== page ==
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Experimenting with bare metal coding on a Raspberry Pi
C C++ Assembly
Branch: master
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rpi-libgcc Include libgcc.a
COPYING Include libgcc.a
Makefile Memory map: Put the kernel at 0xf0000000, etc
README Update README
atags.c Memory map: Put the kernel at 0xf0000000, etc
atags.h Read and display ATAGS data
barrier.h Change memory barrier/cache flush code to be macros
divby0.c Include libgcc.a
framebuffer.c Add minimal support for qemu emulation
framebuffer.h Add framebuffer
initsys.c Memory map: Put the kernel at 0xf0000000, etc
interrupts.c Memory map: Put the kernel at 0xf0000000, etc
interrupts.h Add interrupt handling
led.c Memory map: Put the kernel at 0xf0000000, etc
led.h Add interrupt handling
linkscript Memory map: Put the kernel at 0xf0000000, etc
mailbox.c Memory map: Put the kernel at 0xf0000000, etc
mailbox.h Add framebuffer
main.c Memory map: Put the kernel at 0xf0000000, etc
memory.c Memory map: Put the kernel at 0xf0000000, etc
memory.h Memory map: Put the kernel at 0xf0000000, etc
memutils.c Fix comment
memutils.h Add memutils.c/memutils.h
start.s Memory map: Put the kernel at 0xf0000000, etc
teletext.h Add framebuffer
textutils.c Add framebuffer
textutils.h Add framebuffer

README

Raspberry Pi bare metal experiments
===================================

Building
--------

The code is known to build on Linux Mint 12 using the arm-linux-gnueabihf
versions of the gcc compiler chain (apt-get install
arm-linux-gnueabihf-gcc).  This is the same version which exists on the
Raspbian "Wheezy" distribution, and the code builds on the Rasperry Pi.

To build, type "make". make will build a list of dependencies (in make.dep)
by examining each of the .c files, then build the object files before
linking them into kernel.elf, and turning that into a binary version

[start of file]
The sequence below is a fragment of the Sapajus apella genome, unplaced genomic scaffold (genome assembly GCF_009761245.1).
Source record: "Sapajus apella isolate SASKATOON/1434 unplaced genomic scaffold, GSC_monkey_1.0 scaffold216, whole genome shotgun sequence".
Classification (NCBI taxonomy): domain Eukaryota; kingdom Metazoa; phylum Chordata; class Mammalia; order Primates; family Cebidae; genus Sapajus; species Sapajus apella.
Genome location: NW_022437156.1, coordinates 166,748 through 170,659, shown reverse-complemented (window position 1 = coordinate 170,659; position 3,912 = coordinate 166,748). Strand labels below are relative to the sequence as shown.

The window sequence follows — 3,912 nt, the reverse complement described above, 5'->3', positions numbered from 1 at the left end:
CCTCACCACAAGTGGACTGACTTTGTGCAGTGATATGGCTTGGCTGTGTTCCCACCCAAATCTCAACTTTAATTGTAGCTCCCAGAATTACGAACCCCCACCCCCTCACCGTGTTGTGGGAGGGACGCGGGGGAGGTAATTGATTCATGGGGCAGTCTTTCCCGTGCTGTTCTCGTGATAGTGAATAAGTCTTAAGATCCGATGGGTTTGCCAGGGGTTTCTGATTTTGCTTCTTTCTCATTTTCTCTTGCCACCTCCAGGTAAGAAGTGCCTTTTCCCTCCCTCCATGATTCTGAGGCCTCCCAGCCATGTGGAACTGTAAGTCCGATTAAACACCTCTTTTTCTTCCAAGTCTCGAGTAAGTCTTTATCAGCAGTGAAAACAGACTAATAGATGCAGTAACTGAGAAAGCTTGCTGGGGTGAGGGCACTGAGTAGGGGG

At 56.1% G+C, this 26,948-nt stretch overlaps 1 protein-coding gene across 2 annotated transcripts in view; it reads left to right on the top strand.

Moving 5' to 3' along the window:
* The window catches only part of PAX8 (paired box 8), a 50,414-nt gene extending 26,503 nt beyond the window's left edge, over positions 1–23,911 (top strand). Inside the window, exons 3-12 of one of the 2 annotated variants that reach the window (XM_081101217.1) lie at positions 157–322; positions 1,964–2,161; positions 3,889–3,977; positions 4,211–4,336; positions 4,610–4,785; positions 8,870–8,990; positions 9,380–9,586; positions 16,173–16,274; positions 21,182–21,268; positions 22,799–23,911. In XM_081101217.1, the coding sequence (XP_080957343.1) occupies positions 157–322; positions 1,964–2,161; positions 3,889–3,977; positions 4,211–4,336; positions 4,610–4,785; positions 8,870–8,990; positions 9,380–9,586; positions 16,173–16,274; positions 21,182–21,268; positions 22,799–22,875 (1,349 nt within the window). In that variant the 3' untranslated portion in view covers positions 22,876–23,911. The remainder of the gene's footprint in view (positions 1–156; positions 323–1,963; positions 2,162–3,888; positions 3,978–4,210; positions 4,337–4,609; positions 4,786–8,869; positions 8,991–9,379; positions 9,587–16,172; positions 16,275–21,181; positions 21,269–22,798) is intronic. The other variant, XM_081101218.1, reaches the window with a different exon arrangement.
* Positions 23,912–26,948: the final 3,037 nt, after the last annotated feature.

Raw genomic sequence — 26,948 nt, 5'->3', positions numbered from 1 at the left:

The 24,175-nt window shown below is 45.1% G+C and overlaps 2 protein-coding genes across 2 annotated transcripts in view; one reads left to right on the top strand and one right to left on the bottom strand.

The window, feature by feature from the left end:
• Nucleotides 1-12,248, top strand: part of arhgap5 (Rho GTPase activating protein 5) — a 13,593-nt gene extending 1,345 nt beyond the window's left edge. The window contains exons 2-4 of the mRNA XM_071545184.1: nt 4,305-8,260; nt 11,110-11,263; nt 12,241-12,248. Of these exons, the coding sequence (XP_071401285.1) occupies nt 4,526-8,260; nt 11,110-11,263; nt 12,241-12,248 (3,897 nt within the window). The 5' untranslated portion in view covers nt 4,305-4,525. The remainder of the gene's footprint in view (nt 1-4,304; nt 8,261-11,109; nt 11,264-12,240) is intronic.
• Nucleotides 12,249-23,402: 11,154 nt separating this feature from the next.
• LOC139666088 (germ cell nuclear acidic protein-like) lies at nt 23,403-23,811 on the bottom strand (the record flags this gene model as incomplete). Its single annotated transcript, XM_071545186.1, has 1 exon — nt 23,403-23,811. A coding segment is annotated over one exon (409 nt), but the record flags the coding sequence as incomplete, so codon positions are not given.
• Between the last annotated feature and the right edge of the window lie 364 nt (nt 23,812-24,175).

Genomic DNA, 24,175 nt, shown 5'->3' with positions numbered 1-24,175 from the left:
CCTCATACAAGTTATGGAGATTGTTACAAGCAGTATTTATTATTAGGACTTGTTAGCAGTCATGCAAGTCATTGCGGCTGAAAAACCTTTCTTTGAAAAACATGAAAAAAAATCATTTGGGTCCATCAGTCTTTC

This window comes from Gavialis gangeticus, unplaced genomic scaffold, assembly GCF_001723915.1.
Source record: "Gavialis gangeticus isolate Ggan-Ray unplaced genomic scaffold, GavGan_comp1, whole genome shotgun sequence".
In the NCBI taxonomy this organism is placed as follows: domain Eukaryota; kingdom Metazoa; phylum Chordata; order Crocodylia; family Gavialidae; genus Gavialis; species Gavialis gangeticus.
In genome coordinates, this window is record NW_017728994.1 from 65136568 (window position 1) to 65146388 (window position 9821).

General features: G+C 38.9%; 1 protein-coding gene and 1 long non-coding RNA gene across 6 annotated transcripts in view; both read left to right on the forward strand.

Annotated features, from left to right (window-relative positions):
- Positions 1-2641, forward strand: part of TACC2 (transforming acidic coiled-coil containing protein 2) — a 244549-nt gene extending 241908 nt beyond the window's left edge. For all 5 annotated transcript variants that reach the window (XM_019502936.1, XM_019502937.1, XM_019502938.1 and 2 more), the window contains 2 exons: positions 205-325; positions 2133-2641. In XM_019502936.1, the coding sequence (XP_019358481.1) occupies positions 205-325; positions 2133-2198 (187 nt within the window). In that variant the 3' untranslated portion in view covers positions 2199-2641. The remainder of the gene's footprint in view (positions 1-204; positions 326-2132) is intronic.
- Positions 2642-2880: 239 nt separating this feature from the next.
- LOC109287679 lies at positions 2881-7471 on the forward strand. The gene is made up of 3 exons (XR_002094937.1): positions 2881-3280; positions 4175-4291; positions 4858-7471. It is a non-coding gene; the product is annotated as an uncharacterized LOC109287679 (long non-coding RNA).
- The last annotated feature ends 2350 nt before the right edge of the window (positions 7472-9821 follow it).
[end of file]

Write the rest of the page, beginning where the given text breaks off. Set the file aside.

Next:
(kernel.img).


IF YOU'RE NOT BUILDING ON A RASPBERRY PI, there is a copy of libgcc.a from
gcc 4.6 from the Raspberry Pi in rpi-libgcc. Make will use this by default.
If you know the libgcc.a on your compiler is ok (ie, it only contains ARMv6
instructions), you can set "LOCALLIBGCC=1" in the Makefile, or run "make
LOCALLIBGCC=1" instead of "make".

When building on a Raspberry Pi (specifically, any device with a processor
type of "BCM2708"), make will use the libgcc.a which comes with gcc.

In both cases, you can override the libgcc filename by running
"make LIBGCC=[filename]". However, the default make will probably work just
fine.


Installing
----------

kernel.img should be copied onto an SD card. The usual Videocore firmware
files are also needed (start.elf, bootcode.bin, fixup.dat and config.txt).
Optionally, cmdline.txt can be used to set the kernel command line. At the
moment, this is just displayed on the screen rather then being used for
anything.

As the kernel takes up minimal space and has no filesystem requirement,
almost any old SD card will do

A recent firmware version is required. If the kernel doesn't boot, try the
latest firmware files from
https://github.com/raspberrypi/firmware/tree/master/boot


Code overview
-------------

The kernel is loaded into memory at 0x8000 and starts running from that
location, at _start in start.s, which sets up a stack, turns on unaligned
memory accesses (it makes the memory routines simpler) and calls initsys().

initsys() sets up the memory management unit (MMU) and remaps the kernel to
0xf0000000, its data to 0xc0000000, and maps the physical memory and
peripherals to 0x80000000. It then jumps to main() at its new address.

main() further initialises memory, along with the led (GPIO16) and
framebuffer.

If the framebuffer initialisation fails for any reason, an error code is
flashed on the LED in a permanent loop (long pause, 2 short flashes in quick